(Illustration: Saurabh Singh)
R JAGANNATHAN’S DHARMIC Nation is a compendium of virtually all topics that concern Hindus in India that are mostly ignored or even derided in ‘mainstream’ discussions. The nature of Hindutva, to issues like demography, ‘love jihad’ and challenges faced by Hindus in India and more are discussed in the book.
The author has not shied away from a full-throated argument in favour of issues that are of importance to everyone. Some of these concerns—such as adverse demography—are now a clear and present danger to the unity and integrity of India. And yet, these are either dismissed out of hand or are “explained away” by liberal critics of Hindutva.
Consider the issue of Muslim population, a controversial topic for Indian liberals. Hindu concerns with the issue are dismissed outright by comparing the overall Total Fertility Rate (TFR) for Muslims and Hindus. Because TFR for Muslims is falling, it is claimed their population will come nowhere near Hindu numbers and, hence, it is a myth peddled by communal Hindus. This is a disingenuous “explanation”. What matters is not the overall TFR but the demographic situation in areas where Muslim TFR remains high—even if it is falling—such as in Assam and other states in eastern India. In Lower Assam, for example, Muslim numbers in districts like South Salmara, Dhubri, Goalpara and Barpeta are large. (A distinction needs to be made here between indigenous, Assamese, Muslims and the Bengali immigrant stock: it is the latter population that is zooming.) The problem now extends to Middle Brahmaputra Valley districts like Nagaon and Morigaon. There is no acknowledgment of this reality. Instead, one hears mainstream dismissals like the “Assamese are communal.”
Jagannathan has not shied from discussing these topics. In chapter after chapter, he presents the “Hindu case” forcefully, backed with arguments.
The core of the book deals with issues around the definition of Hindutva, the need for Hinduism to be a missionary religion and—a delightful—detour on understanding religious competition in India from the perspective of product differentiation, an “industrial organisation” of sorts for these religions.
The author makes a case for “Hinduism lite” for the Indian masses if it is to compete with the influence of Islam and Christianity in India. The trouble is the very structure and organisation of Hinduism as it stands now. The rich metaphysical veins of Hinduism are ill-suited to Indian masses. This section is aggressively wooed by Islam and Christianity; hence, the appeal to Hinduism lite.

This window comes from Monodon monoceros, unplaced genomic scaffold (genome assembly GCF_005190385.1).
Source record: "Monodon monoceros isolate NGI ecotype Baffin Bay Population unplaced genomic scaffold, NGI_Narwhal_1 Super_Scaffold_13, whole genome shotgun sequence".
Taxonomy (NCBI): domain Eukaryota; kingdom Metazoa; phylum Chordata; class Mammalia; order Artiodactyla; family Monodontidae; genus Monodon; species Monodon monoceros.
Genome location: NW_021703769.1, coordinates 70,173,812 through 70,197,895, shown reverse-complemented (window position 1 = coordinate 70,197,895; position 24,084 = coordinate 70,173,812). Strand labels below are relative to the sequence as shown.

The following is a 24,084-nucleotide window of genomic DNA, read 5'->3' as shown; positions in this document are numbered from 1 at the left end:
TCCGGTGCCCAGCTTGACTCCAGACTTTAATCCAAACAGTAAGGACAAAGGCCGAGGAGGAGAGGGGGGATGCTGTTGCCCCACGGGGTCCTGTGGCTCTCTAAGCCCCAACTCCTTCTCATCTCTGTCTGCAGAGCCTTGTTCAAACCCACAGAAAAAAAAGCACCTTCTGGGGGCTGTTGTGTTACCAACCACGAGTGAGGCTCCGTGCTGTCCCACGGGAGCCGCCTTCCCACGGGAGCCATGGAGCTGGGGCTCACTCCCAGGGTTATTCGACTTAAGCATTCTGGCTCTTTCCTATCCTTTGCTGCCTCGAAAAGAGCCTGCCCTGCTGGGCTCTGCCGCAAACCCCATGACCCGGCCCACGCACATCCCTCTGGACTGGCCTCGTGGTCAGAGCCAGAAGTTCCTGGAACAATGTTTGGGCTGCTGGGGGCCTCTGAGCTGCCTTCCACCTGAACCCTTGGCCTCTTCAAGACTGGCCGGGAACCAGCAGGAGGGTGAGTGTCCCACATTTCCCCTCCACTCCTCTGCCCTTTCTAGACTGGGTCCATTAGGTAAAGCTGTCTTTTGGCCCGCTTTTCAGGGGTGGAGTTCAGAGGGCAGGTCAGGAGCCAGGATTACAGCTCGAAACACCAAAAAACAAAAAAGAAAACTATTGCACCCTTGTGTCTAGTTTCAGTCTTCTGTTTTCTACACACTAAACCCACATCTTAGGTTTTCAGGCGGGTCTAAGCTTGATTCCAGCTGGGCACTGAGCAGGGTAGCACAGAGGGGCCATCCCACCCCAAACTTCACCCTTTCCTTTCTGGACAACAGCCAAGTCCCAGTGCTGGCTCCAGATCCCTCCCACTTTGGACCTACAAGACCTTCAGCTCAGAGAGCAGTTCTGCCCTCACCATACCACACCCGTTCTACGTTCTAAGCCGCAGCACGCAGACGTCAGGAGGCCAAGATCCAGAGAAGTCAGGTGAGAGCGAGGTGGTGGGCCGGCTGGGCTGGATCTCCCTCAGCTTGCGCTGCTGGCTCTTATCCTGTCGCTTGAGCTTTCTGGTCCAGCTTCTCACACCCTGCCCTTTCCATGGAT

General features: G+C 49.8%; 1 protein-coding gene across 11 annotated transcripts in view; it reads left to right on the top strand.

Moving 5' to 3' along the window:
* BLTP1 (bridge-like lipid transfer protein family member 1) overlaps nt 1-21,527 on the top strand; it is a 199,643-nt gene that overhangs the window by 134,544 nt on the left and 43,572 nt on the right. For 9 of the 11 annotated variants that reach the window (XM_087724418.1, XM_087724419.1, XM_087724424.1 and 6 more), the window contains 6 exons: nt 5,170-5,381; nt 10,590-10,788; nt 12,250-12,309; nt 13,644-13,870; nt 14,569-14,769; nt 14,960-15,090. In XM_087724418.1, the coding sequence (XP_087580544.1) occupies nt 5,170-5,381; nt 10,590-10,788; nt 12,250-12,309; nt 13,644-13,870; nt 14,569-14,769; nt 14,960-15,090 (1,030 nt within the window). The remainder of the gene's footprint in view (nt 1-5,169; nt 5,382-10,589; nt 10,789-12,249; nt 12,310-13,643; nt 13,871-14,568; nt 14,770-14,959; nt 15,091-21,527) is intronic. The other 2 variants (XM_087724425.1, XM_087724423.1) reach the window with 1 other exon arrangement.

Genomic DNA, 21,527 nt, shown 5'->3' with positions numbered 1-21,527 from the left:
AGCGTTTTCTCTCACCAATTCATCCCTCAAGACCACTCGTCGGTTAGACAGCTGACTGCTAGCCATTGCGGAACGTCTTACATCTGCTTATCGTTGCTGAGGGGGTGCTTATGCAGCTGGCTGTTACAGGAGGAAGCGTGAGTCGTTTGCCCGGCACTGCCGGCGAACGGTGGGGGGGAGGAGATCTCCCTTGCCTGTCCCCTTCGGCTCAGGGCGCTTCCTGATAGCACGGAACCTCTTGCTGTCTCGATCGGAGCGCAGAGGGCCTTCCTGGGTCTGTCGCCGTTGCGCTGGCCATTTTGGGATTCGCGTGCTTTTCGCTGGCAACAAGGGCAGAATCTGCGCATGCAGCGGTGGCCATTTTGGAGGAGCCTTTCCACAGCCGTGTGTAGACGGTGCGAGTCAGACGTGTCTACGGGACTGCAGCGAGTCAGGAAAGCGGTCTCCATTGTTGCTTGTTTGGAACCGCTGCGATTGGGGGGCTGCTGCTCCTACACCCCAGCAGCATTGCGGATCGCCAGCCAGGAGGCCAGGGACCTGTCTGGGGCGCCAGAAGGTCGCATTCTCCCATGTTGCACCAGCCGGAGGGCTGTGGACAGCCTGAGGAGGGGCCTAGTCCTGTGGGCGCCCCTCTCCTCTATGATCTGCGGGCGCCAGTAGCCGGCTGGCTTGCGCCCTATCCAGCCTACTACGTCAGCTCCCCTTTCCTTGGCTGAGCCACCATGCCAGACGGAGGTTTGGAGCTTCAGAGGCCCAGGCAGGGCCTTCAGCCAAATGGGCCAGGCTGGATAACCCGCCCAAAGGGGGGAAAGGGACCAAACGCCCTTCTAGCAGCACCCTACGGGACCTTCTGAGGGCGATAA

The trouble here is the very DNA of Hinduism, so to speak. Organised as a decentralised religion, Hinduism is very different from Islam and Christianity. In the latter two religions, political centralisation of societies where they gained ground either pre-dated them (Christianity) or was achieved side-by-side as the religion established itself (Islam). Hinduism stands apart: it was a decentralised religion in a society where political fragmentation was the norm and centralised empires, fleeting and ephemeral.
From that perspective, Hindutva, defined by the author as “…an attempt to create a broader cultural connect between Hindu groups, so that caste does not turn out to be a self-destructive form of diversity that makes Hinduism incapable of defending itself against its enemies and rivals,” is a late development.
Because of its late arrival, Hindutva is incapable of being a fully developed “political theology” of the kind seen in Christianity or Islam for that matter. Because the religion was decentralised, the burden on the political aspect is ruthlessly heavy. If a government that does not espouse the “Hindu cause” ceases to exist, the problems highlighted by Jagannathan will grow manifold. In a country like India, that is—ultimately—subject to the vagaries of public mood. And it is certainly too late for a centralised variant of Hinduism to emerge. Plus, there is a far more threatening religion, one dangerously more potent than Islam and Christianity that is at work in India: liberalism. From education to the “apparatus of persuasion,” its adherents control the most important levers of public life. Jagannathan’s book is important and should be read widely.
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